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Muslim Punk Rock

Once you read about it, the only question is: why did it take so long? Check this out:

The Prophet Muhammad was punk, according to Knight, because he was a nonconformist who fought for what he believed. A growing number of young Muslims who resist their parents’ orthodox views, but also struggle with the values of their non-Muslim friends, are embracing punk. Muslim punk provides a place to forge a new identity for young Muslims confused about religion and their role in American society, particularly as they are bombarded by negative stereotypes of Muslims in a post-9/11 America. At the same time, Muslim punk offers a palpable way to express anger toward the orthodoxies of fundamentalist Islam.

We need to be vigilant and aware of Islamism's appeal. But I think it's also important for those of us opposed to it to remember that in a direct contest with the West's freedom, Islamic theocracy will lose. There's an embrace of contradiction among the Taqwacores, a quintessentially American support of rebelliousness (fueled in part by Sufism), and a sensibility that is perhaps best described as South Park Islam:

The Kominas performed songs with provocative lyrics such as “suicide bomb the gap,” and “Rumi was a homo” (a stab at an anti-gay imam in Brooklyn). The musicians started a joke band named Box Cutter Surprise, after the knives used to hijack planes on September 11th.

Marwan Kamel, from a band on tour called Al-Thawra, Arabic for “revolution,” said members created the group to shock audiences.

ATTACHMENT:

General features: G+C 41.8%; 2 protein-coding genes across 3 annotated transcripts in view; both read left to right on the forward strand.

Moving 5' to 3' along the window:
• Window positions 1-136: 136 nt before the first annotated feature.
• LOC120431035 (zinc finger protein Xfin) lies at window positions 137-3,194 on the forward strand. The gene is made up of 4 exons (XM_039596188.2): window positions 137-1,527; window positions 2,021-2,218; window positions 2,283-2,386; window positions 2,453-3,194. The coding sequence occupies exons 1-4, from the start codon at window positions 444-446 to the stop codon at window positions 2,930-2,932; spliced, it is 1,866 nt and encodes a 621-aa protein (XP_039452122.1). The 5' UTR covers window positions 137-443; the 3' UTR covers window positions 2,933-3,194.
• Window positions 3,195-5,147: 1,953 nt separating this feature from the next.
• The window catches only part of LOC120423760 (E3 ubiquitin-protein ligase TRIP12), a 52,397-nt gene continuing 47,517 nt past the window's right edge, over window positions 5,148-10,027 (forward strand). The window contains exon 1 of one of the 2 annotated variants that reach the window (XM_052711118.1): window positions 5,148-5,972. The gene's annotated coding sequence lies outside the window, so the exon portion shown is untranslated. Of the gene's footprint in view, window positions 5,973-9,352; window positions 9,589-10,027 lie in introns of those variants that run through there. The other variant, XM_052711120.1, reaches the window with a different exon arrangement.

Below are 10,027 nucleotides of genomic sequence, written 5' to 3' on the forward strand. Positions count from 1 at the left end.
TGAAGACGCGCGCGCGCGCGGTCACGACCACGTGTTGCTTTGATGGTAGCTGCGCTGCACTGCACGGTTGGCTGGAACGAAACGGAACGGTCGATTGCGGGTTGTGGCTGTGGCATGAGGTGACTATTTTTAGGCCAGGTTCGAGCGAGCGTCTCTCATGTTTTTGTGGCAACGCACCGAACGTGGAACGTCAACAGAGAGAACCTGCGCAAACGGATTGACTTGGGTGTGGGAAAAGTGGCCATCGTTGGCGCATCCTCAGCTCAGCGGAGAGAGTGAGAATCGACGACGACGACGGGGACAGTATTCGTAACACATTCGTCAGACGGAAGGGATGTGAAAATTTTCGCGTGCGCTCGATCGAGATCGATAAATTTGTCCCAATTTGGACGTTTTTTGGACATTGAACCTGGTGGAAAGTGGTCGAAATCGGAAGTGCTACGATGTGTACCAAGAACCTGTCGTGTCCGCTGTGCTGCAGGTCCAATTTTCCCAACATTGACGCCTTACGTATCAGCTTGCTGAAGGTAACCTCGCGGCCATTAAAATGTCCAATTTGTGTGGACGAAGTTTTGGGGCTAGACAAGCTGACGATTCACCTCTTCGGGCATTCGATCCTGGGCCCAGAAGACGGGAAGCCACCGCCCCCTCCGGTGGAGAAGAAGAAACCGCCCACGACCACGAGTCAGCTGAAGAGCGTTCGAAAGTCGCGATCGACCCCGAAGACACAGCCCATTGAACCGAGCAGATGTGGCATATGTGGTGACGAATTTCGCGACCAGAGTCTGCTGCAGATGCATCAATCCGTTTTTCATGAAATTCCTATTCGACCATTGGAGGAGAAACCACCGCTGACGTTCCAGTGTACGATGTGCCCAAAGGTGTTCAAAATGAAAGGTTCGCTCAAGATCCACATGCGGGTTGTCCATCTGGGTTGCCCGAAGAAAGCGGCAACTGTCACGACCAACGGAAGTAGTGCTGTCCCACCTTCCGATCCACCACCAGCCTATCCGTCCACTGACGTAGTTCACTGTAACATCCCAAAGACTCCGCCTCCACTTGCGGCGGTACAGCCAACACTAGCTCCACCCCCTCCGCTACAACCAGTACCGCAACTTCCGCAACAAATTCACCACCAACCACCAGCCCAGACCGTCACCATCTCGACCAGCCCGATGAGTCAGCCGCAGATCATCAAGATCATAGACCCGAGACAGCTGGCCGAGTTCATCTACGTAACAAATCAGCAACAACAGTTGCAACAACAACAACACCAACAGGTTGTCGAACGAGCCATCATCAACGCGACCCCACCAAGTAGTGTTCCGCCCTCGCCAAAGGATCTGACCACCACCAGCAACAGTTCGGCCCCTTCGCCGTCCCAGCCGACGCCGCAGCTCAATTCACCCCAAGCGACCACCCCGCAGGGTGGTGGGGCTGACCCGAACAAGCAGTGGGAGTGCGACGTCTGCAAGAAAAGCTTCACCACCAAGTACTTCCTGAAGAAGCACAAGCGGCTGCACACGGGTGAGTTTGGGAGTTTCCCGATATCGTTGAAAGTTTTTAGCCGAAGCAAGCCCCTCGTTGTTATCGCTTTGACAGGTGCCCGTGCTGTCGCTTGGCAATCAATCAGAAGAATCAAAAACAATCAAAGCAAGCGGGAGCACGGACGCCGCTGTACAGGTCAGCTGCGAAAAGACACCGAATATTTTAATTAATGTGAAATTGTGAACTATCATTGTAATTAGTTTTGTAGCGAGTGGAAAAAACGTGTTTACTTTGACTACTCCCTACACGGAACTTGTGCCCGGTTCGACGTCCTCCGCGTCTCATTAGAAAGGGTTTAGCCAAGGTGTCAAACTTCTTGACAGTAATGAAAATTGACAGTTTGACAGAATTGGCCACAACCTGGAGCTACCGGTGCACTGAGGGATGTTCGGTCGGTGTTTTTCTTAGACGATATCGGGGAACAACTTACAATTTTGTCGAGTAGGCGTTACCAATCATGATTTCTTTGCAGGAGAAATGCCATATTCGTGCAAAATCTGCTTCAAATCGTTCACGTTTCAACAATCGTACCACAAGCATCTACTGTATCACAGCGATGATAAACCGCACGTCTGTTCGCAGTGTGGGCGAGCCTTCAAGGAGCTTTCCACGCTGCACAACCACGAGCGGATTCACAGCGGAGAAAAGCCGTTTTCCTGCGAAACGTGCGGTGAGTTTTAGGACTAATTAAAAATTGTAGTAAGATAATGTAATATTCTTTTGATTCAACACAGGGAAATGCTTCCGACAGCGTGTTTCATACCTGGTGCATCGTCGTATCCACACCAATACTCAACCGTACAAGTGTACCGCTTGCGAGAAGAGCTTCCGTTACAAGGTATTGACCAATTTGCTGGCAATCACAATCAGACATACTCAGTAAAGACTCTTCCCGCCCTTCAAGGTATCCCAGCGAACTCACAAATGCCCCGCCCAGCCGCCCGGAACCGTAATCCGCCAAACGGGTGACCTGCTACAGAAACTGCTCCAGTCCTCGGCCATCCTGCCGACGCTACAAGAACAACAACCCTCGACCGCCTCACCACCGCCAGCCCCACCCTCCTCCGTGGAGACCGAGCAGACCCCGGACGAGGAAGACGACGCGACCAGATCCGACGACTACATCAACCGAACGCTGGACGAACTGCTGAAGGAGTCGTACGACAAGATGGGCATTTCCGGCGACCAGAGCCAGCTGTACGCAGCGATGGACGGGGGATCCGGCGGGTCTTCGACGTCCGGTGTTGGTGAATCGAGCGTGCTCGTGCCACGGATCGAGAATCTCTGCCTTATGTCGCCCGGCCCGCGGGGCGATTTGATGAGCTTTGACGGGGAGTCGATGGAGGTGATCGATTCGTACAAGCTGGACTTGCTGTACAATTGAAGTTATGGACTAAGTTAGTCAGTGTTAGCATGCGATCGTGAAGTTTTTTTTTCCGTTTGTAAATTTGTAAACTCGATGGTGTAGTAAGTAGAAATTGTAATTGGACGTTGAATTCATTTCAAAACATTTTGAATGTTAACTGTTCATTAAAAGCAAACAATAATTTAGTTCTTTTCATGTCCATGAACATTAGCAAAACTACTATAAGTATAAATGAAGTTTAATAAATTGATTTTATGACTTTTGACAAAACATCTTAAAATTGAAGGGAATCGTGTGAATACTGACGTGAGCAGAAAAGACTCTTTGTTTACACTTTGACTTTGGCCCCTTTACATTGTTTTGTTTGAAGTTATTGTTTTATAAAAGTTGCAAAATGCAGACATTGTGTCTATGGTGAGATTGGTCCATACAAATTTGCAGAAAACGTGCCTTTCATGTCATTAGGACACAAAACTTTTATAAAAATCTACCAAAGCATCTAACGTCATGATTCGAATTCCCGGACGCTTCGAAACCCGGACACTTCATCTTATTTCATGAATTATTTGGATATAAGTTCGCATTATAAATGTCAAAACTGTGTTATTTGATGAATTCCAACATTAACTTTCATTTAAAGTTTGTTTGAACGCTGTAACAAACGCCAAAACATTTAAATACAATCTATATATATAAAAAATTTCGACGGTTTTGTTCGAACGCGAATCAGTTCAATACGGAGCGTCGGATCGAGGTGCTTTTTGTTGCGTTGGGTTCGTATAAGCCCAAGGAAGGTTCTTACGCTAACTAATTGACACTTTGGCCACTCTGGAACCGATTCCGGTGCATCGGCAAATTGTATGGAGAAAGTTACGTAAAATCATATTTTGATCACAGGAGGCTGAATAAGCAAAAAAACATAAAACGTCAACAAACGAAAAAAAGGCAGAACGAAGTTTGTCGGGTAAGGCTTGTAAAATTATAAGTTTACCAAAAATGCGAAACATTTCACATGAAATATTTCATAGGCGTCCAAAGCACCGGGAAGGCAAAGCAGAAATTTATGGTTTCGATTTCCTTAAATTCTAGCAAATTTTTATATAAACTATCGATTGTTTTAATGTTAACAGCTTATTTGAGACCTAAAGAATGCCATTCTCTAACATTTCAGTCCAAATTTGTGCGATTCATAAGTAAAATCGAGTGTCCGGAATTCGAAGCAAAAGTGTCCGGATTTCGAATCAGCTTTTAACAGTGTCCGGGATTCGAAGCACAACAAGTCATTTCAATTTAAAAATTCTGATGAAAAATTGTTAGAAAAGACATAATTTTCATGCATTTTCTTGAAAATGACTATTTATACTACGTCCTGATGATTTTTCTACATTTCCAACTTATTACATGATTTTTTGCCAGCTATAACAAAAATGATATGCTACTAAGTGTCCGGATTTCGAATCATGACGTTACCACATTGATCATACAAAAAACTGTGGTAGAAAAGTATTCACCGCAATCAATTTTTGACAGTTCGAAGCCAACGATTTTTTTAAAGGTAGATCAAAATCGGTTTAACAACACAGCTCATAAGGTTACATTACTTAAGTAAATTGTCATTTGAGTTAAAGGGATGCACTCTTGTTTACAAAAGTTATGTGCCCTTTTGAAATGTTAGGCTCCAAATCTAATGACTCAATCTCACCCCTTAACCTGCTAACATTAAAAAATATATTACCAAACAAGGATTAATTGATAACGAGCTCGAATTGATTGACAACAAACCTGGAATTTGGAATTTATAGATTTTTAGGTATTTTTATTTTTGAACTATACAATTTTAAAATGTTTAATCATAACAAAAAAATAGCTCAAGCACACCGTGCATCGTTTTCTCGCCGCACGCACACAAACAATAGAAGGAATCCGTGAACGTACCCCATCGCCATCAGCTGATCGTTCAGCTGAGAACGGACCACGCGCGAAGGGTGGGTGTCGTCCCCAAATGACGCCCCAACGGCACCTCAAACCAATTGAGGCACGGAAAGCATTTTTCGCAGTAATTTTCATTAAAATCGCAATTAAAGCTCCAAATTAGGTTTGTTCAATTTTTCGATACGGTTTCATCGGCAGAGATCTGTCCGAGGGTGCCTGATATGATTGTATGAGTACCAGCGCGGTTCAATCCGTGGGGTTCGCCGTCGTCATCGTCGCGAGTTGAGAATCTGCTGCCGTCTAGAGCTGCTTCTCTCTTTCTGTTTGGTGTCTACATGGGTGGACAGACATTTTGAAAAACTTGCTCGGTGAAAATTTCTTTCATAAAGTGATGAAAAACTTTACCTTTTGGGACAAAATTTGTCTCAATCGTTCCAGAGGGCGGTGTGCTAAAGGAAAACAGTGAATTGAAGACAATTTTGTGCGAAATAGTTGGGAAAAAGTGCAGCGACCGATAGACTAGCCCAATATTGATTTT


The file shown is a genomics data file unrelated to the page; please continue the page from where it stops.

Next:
“The sole purpose was to light a fire under people’s asses,” Kamel said. “We were totally exploiting Americans’ fear of terrorism, but maybe that’s what everyone needs right now.”

On tour, the taqwacore bands allowed each other to embrace their contradictions as young Muslim Americans confused about their religion, identity, and place in the world. They prayed together, philosophized about Allah, visited mosques in Harlem and Ohio, shouted their grievances about President Bush, and generally thought for themselves.

“I began to feel a balance between my identity as a Muslim and an American,” Khan said. “It was literally the most amazing experience of my life.”

The great promise of America in this new war is not, I'd argue, as a fortress against Islam, but as an incubator of those trends within Islam that can ultimately defeat Islamism. That means more openness, not less. More modernity, not less. More confidence, less fear, and a sense of, yes, humor.